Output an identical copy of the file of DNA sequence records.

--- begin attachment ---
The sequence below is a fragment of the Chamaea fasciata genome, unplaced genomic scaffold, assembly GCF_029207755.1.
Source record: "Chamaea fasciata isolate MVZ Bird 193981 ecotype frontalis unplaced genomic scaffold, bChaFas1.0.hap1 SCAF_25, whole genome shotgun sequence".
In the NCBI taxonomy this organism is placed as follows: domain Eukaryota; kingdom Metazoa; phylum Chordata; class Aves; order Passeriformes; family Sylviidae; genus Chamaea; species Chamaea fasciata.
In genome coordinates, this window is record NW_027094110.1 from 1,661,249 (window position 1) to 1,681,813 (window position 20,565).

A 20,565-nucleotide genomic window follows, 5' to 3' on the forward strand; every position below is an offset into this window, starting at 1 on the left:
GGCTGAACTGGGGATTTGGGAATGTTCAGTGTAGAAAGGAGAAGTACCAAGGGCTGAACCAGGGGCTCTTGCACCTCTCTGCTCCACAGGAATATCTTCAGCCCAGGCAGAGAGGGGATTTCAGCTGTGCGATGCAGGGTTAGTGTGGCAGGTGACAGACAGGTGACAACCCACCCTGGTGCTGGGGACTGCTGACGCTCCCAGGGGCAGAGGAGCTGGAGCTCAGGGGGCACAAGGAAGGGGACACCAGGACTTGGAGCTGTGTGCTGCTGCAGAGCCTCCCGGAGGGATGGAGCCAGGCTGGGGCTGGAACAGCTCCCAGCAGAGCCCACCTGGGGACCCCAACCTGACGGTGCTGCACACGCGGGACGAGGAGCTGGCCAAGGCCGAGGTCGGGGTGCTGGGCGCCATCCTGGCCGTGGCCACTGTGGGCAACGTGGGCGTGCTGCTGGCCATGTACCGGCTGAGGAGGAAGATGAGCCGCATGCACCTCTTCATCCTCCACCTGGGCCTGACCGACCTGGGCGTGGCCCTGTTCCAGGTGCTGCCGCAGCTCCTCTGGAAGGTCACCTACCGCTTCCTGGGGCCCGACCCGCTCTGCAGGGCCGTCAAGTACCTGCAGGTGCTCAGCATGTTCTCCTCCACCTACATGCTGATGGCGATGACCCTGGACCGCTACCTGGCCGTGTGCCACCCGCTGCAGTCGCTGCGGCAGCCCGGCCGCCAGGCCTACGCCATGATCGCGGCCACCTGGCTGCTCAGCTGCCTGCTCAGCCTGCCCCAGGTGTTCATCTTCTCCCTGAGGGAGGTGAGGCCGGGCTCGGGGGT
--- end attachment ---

The sequence below is a fragment of the Chamaea fasciata genome, unplaced genomic scaffold, assembly GCF_029207755.1.
Source record: "Chamaea fasciata isolate MVZ Bird 193981 ecotype frontalis unplaced genomic scaffold, bChaFas1.0.hap1 SCAF_25, whole genome shotgun sequence".
In the NCBI taxonomy this organism is placed as follows: domain Eukaryota; kingdom Metazoa; phylum Chordata; class Aves; order Passeriformes; family Sylviidae; genus Chamaea; species Chamaea fasciata.
In genome coordinates, this window is record NW_027094110.1 from 1,661,249 (window position 1) to 1,681,813 (window position 20,565).

A 20,565-nucleotide genomic window follows, 5' to 3' on the forward strand; every position below is an offset into this window, starting at 1 on the left:
GGCTGAACTGGGGATTTGGGAATGTTCAGTGTAGAAAGGAGAAGTACCAAGGGCTGAACCAGGGGCTCTTGCACCTCTCTGCTCCACAGGAATATCTTCAGCCCAGGCAGAGAGGGGATTTCAGCTGTGCGATGCAGGGTTAGTGTGGCAGGTGACAGACAGGTGACAACCCACCCTGGTGCTGGGGACTGCTGACGCTCCCAGGGGCAGAGGAGCTGGAGCTCAGGGGGCACAAGGAAGGGGACACCAGGACTTGGAGCTGTGTGCTGCTGCAGAGCCTCCCGGAGGGATGGAGCCAGGCTGGGGCTGGAACAGCTCCCAGCAGAGCCCACCTGGGGACCCCAACCTGACGGTGCTGCACACGCGGGACGAGGAGCTGGCCAAGGCCGAGGTCGGGGTGCTGGGCGCCATCCTGGCCGTGGCCACTGTGGGCAACGTGGGCGTGCTGCTGGCCATGTACCGGCTGAGGAGGAAGATGAGCCGCATGCACCTCTTCATCCTCCACCTGGGCCTGACCGACCTGGGCGTGGCCCTGTTCCAGGTGCTGCCGCAGCTCCTCTGGAAGGTCACCTACCGCTTCCTGGGGCCCGACCCGCTCTGCAGGGCCGTCAAGTACCTGCAGGTGCTCAGCATGTTCTCCTCCACCTACATGCTGATGGCGATGACCCTGGACCGCTACCTGGCCGTGTGCCACCCGCTGCAGTCGCTGCGGCAGCCCGGCCGCCAGGCCTACGCCATGATCGCGGCCACCTGGCTGCTCAGCTGCCTGCTCAGCCTGCCCCAGGTGTTCATCTTCTCCCTGAGGGAGGTGAGGCCGGGCTCGGGGGT